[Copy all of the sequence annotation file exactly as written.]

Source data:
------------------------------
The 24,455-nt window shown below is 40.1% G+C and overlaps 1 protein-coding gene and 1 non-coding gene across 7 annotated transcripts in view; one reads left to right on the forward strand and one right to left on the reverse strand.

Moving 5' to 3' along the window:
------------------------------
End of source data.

The 24,455-nt window shown below is 40.1% G+C and overlaps 1 protein-coding gene and 1 non-coding gene across 7 annotated transcripts in view; one reads left to right on the forward strand and one right to left on the reverse strand.

Moving 5' to 3' along the window: